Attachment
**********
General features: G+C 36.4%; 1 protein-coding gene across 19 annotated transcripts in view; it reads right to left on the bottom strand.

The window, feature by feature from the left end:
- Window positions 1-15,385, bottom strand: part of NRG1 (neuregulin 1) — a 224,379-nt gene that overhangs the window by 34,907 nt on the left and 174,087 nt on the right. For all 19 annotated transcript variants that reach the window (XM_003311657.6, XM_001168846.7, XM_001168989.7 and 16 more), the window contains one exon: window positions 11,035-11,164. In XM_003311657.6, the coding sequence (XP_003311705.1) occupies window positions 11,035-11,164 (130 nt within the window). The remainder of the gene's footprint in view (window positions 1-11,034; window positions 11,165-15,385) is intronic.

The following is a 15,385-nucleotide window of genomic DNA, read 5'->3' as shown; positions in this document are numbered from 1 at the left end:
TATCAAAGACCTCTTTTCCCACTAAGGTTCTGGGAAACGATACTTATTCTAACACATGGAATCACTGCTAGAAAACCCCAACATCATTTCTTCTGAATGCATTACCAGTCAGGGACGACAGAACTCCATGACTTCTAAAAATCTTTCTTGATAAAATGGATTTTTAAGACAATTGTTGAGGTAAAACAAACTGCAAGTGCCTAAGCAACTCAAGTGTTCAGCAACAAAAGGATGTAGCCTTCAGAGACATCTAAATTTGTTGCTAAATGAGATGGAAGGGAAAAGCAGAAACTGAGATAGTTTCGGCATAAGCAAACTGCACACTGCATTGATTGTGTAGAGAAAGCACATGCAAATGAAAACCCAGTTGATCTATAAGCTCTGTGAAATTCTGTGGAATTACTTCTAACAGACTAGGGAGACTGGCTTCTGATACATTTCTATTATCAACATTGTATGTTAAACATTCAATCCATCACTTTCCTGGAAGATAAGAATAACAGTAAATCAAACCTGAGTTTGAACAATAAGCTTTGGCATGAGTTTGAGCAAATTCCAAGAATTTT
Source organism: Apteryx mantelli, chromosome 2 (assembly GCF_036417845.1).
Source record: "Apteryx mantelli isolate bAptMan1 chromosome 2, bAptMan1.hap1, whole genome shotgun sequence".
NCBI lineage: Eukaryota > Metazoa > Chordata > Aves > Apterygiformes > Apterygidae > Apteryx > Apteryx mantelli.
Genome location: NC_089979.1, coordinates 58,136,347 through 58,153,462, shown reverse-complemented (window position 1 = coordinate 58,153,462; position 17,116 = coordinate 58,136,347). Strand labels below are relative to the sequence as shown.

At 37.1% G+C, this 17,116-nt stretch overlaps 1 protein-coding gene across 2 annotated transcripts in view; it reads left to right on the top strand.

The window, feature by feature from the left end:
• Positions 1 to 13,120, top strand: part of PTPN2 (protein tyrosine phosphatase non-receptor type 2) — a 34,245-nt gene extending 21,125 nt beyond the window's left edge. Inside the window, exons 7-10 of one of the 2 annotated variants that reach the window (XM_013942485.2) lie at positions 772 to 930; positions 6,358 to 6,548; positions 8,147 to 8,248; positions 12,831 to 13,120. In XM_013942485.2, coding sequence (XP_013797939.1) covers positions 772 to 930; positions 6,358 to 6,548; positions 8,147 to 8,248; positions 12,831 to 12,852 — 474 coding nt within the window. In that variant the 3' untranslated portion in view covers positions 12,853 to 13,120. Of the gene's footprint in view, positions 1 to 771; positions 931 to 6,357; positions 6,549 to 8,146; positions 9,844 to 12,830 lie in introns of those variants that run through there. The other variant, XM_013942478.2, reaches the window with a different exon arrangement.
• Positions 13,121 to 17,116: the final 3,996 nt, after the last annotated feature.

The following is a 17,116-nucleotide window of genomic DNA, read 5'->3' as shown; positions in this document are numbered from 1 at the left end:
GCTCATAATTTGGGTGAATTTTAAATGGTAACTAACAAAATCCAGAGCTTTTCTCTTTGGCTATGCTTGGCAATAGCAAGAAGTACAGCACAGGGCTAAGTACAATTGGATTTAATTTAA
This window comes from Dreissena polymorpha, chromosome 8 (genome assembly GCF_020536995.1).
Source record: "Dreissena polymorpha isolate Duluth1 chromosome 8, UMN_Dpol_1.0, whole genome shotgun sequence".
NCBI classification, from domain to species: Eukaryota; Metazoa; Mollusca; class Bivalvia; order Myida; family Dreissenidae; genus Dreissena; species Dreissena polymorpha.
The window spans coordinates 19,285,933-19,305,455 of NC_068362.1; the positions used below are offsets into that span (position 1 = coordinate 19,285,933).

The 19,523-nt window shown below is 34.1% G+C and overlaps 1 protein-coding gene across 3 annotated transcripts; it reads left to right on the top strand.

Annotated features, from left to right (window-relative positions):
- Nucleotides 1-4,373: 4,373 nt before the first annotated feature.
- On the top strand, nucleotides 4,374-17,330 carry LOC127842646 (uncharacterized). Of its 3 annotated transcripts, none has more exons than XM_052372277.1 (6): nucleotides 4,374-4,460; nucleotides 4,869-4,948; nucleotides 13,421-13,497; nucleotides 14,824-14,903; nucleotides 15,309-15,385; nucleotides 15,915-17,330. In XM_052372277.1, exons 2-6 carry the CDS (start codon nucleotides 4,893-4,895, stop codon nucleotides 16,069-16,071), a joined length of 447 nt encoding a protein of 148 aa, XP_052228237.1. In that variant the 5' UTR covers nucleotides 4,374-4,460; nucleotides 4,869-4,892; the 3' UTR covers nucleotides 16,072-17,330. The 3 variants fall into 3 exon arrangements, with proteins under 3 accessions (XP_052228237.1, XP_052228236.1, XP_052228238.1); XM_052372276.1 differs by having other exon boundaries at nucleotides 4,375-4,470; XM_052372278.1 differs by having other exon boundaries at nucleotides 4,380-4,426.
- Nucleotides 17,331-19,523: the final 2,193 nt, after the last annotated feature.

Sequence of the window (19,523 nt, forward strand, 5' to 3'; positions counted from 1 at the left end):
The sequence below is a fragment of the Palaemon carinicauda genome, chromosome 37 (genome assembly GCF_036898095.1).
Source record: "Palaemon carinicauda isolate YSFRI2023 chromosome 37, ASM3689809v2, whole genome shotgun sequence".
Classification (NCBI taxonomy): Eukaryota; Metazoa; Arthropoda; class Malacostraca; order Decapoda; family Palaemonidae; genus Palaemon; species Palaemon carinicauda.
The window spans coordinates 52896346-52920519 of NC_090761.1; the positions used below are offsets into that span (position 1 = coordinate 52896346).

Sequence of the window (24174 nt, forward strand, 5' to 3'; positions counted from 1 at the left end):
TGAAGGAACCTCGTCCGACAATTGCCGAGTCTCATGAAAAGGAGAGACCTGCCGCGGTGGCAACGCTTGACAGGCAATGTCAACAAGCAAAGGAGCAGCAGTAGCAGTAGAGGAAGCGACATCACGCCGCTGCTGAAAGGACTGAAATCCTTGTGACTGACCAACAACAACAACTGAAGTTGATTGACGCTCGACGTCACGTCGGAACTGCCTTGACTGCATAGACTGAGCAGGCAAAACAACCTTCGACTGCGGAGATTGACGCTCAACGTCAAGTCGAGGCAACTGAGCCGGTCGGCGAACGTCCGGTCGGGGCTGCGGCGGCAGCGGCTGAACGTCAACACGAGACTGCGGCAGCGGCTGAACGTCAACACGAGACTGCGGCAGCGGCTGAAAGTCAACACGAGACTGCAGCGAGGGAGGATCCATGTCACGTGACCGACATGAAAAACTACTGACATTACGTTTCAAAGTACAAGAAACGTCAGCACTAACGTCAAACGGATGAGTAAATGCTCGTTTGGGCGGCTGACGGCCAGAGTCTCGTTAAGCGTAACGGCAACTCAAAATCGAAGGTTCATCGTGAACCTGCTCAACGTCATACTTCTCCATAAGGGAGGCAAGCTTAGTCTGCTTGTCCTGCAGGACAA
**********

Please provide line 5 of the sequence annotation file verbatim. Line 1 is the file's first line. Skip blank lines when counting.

TATCAAAGACCTCTTTTCCCACTAAGGTTCTGGGAAACGATACTTATTCTAACACATGGAATCACTGCTAGAAAACCCCAACATCATTTCTTCTGAATGCATTACCAGTCAGGGACGACAGAACTCCATGACTTCTAAAAATCTTTCTTGATAAAATGGATTTTTAAGACAATTGTTGAGGTAAAACAAACTGCAAGTGCCTAAGCAACTCAAGTGTTCAGCAACAAAAGGATGTAGCCTTCAGAGACATCTAAATTTGTTGCTAAATGAGATGGAAGGGAAAAGCAGAAACTGAGATAGTTTCGGCATAAGCAAACTGCACACTGCATTGATTGTGTAGAGAAAGCACATGCAAATGAAAACCCAGTTGATCTATAAGCTCTGTGAAATTCTGTGGAATTACTTCTAACAGACTAGGGAGACTGGCTTCTGATACATTTCTATTATCAACATTGTATGTTAAACATTCAATCCATCACTTTCCTGGAAGATAAGAATAACAGTAAATCAAACCTGAGTTTGAACAATAAGCTTTGGCATGAGTTTGAGCAAATTCCAAGAATTTT